In the summer, we made an experiment with a DIY anti-mating apron.

With a small flock, one may have the need to keep a ram in the flock together with the ewes at the time when the latter start coming into estrus – but you don’t want mating to take place or you would like to plan it for a later time. We had such a need this summer, when we felt we wanted to raise our young rams to become about 6 months old, so we could perhaps sell them. Because the boys turned quite active at the age of 3 months, and because ewes can come into estrus already in the end of June, we decided to give an anti-mating apron a try.

When you search Google for “anti-mating apron for sheep”, the first results will be those from a US store called House of Bacchus Pet Supplies. They offer aprons of various sizes and colors for both rams and bucks. Also, they have a photo that displays a guy wearing an apron, in action:

Buck with apron in action Source of image: The Bacchus Johnson Shield

I couldn’t find any aprons with a reasonable price and shipping fee in any online stores, though. For example, Bacchus send their aprons to Estonia via, but the shipping costs would add 30 euros to the price of the apron which is about 25 euros. A shipping fee so high is quite uncommon for such small goods. Assuming we could get about 80 euros for a half-year-old crossbreed lamb, such an expense would be pointless.

So one day, it ocurred to me that a milkman’s apron, a couple of which we once bought from Scandagra, and which we both use when butchering animals, would be a great piece of raw material for an anti-mating apron. It is made of a water-repellent material and it has a neck strap with a quick-release buckle.

Here we can see an apron like this while still in its package. I was ready to make experiments for this amount of money.

Lüpsja põll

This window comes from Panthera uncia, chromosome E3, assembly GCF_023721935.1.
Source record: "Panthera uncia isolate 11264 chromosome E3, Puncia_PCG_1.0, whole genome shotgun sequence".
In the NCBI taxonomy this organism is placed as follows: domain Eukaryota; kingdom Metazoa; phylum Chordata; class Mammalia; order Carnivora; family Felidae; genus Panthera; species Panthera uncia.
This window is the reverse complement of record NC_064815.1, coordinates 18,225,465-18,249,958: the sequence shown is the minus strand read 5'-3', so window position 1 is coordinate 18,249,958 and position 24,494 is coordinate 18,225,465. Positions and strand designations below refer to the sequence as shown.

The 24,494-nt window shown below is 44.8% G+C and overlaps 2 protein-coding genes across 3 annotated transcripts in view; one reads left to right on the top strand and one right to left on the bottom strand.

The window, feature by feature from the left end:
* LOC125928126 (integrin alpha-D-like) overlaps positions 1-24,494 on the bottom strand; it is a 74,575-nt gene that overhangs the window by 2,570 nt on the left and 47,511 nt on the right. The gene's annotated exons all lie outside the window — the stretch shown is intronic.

The most risky aspect about the whole thing seemed the fact that I don’t have a decent sewing machine or any really strong thread. I made the seams by hand and hoped for the best. First, the apron was worn by Tõnn, our first born lamb, whom we tried to sell when he was 3 months old, and after that it was worn by Punnsilm, whom we also tried to sell at the age of about 3-4 months.

Punnsilm with the apron

Punnsilm with the apron

The classifieds for selling the ram lambs led to exactly one phone call. Because Punnsilm had the apron on, in the picture in the ad, the caller asked me where I had got the apron from! Well, it’s nice to share information but we failed to sell the lambs. We butchered Tõnn, and Punnsilm with two other ram lambs was castrated – now we’re not in a hurry with getting them butchered.

One problem was that the apron didn’t really last while the rams were wearing it. First, my manual seams broke down in a week, and after a couple of weeks, the industrially sewn seams of the strap broke down too. I tried to fix these with thread and glue, but with no great results.

This is what those industrial seams looked like before breaking down:

Põlle detailid

… and after having been fixed, viewed from the other side:

Põlle detailid

We had issues with hygiene, too. Although the material is water repellent, the apron started stinking like urine in a couple of days.

So the question is, would we have been happier with the aprons sold in the US, and do those last longer? Also, what are the optimal dimensions for an apron so that it would not be too close to the ground, but would nevertheless cover the rams’ genitals at the most critical moments?